On Wednesday, May 23 (2018), people all across Australia gathered to break the Guinness World Record for the Most people stargazing – multiple venues.
The current World Record, set in 2015 by the Australian National University (ANU), is 7,960 people across 37 locations.
This year the Australian Broadcasting Corporation (ABC) in partnership with the ANU was aiming to set a new record so large that it will be very difficult to break again. On this occasion, participants would be asked to gaze at the Moon for 10 minutes and the ABC asked everyone to help. Being the lunatic that I am, I said, “YES! We can do that!” (I voluntold* Dean as a participant.)
With tickets purchased – the event was free but the ticket saw you receiving a mini telescope – off we went to Brisbane’s Roma Street Parklands where we were not alone. (Hello ‘Captain Obvious’). Approximately 5,000 other lunatics were there, including my friends Denise and Anne, and we delighted in being part of the attempt to break this world record.
All we had to do was get in, collect our telescopes, and be ready.
The main telecast, Stargazing Live hosted by Professor Brian Cox and Julia Zemiro (an Australian television presenter – among her many talents), was streaming live from Siding Spring Observatory in New South Wales, and our local host was Australia’s most popular scientist, Dr Karl Kruszelnicki AM. We Aussies love Dr Karl and it’s interesting to note he is the inaugural Julius Sumner Miller Fellow in the Science Foundation for Physics at the School of Physics, University of Sydney. (Wow!)
But back to our world record attempt. All across Australia, people gathered at local parks, at their local schools, on nearby beaches, at local observatories and lots of other areas to simultaneously gaze skyward. In fact, beyond the large public events in Brisbane, Sydney and Canberra (including a special event held at Parliament House), there were 14 universities involved across more than 20 campuses, more than 100 primary and high schools, eight observatories, 43 Girl Guide units and 35 Scout groups. People also gathered at Star Parties in many remote locations including Birdsville, Broome, Port Hedland, Karratha, Kalgoorlie, Uluru, Alice Springs, Charleville, and Broken Hill. The scene was well and truly set to smash that record.
With a one hour window between 8:00 pm and 9:00 pm to work with – needed to maximise clear skies across the country – the official stargazing time was set for 8:40 pm.
At 7:15 pm we were still sitting outside waiting for the optimum moment to join the line and enter the venue. We’d been there since 5:00 pm but the gates didn’t open until 6:20 pm. In retrospect, we should have left, found somewhere to have a meal, enjoyed said meal, and returned, AND we still wouldn’t have missed anything. But hindsight is always 20/20, and we continued to sit, enjoying a packet of dark chocolate Tim Tams between us, while the line of lunatics continued to flow past us at a steady rate.
We finally made our move just before 8:00 pm. I think we were light-headed due to the lack of food as well as the sugar rush from the biscuits, but sitting out the waiting period turned out to be a good idea. Getting something else to eat was not a priority. For almost three hours we were comfortable, cool, but not cold, nor as cold as we might have been sitting on the grass, and as we entered the Celebration Lawn of the Parklands, we promptly found an ideal area to sit – on the concrete steps boarding the ramp leading down to the lawn. Perfect.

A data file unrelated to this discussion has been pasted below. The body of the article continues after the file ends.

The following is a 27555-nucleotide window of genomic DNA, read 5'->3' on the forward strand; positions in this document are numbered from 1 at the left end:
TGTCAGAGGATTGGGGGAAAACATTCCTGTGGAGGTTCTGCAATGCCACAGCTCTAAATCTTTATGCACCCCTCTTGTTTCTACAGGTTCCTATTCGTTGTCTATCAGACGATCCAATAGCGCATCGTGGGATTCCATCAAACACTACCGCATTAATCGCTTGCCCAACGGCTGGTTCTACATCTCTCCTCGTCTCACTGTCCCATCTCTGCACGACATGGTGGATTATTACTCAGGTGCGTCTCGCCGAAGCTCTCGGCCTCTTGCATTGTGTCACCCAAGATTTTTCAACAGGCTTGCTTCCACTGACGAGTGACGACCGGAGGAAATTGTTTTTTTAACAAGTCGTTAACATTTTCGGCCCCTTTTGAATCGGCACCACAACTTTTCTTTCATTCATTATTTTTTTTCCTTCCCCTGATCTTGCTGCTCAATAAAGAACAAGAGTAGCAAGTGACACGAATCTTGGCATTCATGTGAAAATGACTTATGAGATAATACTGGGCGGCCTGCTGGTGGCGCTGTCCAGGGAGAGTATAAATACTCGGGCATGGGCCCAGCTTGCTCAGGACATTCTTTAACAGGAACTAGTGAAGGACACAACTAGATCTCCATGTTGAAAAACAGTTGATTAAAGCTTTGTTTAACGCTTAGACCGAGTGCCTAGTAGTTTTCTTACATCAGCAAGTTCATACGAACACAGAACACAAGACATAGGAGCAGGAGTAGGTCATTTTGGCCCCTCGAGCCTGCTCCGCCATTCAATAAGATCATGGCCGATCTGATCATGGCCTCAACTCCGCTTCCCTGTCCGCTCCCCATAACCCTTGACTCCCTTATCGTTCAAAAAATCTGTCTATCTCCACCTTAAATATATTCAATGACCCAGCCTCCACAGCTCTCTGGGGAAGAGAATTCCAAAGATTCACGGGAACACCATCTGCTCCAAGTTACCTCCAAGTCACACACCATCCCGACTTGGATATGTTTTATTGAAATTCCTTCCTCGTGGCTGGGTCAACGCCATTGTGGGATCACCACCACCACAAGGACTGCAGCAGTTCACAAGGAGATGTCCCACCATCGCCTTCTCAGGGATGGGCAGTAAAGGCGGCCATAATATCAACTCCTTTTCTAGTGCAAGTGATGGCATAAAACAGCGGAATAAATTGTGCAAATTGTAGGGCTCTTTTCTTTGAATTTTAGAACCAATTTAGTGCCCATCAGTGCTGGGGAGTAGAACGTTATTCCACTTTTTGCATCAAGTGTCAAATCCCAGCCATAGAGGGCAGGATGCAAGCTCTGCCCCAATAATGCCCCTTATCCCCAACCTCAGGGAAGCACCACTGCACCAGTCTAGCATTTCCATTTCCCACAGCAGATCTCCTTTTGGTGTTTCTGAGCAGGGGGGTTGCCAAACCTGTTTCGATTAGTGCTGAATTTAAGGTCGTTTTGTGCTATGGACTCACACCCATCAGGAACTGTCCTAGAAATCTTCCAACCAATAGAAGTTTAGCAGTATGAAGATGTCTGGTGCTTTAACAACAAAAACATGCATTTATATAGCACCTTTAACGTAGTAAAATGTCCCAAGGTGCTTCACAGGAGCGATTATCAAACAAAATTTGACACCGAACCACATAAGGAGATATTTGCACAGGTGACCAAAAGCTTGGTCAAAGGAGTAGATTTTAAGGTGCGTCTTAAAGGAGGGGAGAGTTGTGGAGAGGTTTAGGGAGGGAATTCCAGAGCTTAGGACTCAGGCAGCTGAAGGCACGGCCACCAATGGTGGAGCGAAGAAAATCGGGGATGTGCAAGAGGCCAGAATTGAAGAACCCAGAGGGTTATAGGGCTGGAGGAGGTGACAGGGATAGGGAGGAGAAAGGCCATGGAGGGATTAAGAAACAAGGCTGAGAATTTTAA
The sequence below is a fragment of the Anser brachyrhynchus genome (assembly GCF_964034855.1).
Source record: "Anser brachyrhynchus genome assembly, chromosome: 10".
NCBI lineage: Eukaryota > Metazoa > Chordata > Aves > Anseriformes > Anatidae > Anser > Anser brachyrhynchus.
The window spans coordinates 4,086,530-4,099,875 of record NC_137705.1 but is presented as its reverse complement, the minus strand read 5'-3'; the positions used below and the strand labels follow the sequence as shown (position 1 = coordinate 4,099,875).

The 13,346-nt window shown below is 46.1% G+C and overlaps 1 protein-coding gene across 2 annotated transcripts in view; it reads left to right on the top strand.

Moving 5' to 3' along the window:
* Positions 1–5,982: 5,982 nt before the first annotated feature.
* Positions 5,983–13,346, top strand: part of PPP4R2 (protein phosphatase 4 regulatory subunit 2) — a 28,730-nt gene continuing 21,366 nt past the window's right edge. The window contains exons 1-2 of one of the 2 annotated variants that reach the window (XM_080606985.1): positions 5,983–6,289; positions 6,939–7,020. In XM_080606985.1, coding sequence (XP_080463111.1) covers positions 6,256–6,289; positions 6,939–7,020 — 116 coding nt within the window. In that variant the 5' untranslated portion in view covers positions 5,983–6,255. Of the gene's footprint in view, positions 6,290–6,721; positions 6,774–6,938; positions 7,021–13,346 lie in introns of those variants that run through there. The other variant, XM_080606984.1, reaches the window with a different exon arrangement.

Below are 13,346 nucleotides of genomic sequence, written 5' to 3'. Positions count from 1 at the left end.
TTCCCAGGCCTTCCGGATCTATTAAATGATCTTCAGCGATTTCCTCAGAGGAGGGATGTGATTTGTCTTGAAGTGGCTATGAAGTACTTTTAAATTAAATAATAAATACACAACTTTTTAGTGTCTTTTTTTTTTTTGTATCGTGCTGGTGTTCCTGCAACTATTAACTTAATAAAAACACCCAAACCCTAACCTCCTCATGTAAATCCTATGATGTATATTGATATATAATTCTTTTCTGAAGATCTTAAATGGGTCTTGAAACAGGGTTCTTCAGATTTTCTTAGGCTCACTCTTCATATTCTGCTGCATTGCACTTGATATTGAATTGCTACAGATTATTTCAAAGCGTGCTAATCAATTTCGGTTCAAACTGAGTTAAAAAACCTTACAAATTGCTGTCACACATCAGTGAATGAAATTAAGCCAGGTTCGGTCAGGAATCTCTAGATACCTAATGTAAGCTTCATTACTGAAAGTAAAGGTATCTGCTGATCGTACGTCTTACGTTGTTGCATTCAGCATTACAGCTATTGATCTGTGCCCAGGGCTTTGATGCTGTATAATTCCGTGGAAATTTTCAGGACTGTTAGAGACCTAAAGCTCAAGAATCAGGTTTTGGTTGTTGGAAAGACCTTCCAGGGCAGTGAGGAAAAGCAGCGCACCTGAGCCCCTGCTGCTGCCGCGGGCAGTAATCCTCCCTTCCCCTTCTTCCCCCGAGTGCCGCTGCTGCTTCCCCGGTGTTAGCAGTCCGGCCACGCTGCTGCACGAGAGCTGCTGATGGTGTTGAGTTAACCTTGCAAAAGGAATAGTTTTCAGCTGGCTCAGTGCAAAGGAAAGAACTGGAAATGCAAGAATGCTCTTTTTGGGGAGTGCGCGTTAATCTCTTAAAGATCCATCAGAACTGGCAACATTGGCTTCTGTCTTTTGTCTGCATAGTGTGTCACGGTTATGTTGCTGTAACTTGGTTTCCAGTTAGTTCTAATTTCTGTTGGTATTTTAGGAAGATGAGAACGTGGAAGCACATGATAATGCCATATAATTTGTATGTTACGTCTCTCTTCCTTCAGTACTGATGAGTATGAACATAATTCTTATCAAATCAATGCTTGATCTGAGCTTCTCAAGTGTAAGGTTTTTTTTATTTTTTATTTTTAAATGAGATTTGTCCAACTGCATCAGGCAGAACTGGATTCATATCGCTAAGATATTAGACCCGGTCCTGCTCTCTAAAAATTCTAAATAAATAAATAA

We had a beautiful first quarter Moon to look at and, with the Moon at 65% visibility and not a cloud in sight, we sat and waited for the countdown to begin.
It was very exciting. The time finally arrived, and with telescopes ready, for 10 minutes we locked our gaze on the Moon. We were told to change hands, told to swap eyes – though I thought “I quite like the ones I have thank you very much!”.
But as our host continued to tell us how much longer to go, arms and necks began to ache.
“Are you alright over there Clare?” Denise asked. “Yep” I replied, and we all laughed and continued to gaze skyward. But our little giggles were rather insignificant compared to that of the entire crowd as our countdown continued towards the end of that 10-minute gazing requirement. I was surprised, yet delighted, at the laughter and cheers as well as the whistles and whoops this collective effort generated.
And the official verdict?
We did it!
Exact numbers are still to be confirmed, however, it is known that over 40,000 people simultaneously gazed at the Moon for 10 minutes across 285 different locations.
I am thrilled to have been involved and look forward to receiving my certificate from Guinness World Records and yet, breaking the world record was only part of this incredible three-day event. On the ABC’s website it states:
Stargazing Live has seen the audience help identify two new exploding stars, and in the process gather enough data to estimate the age of the universe.
Wednesday night saw the discovery of a type Ia supernova 1.1 billion light-years away, and further observations on Thursday night suggested a second type Ia blast slightly closer, some 945 million light years away.
How amazing is that?
Featured image courtesy of the ABC Stargazing Live Facebook page.
* Voluntold – the exact opposite of volunteering and normally used in reference to an unpleasant task assigned to you by your boss. I guess that makes me Dean’s boss 🙂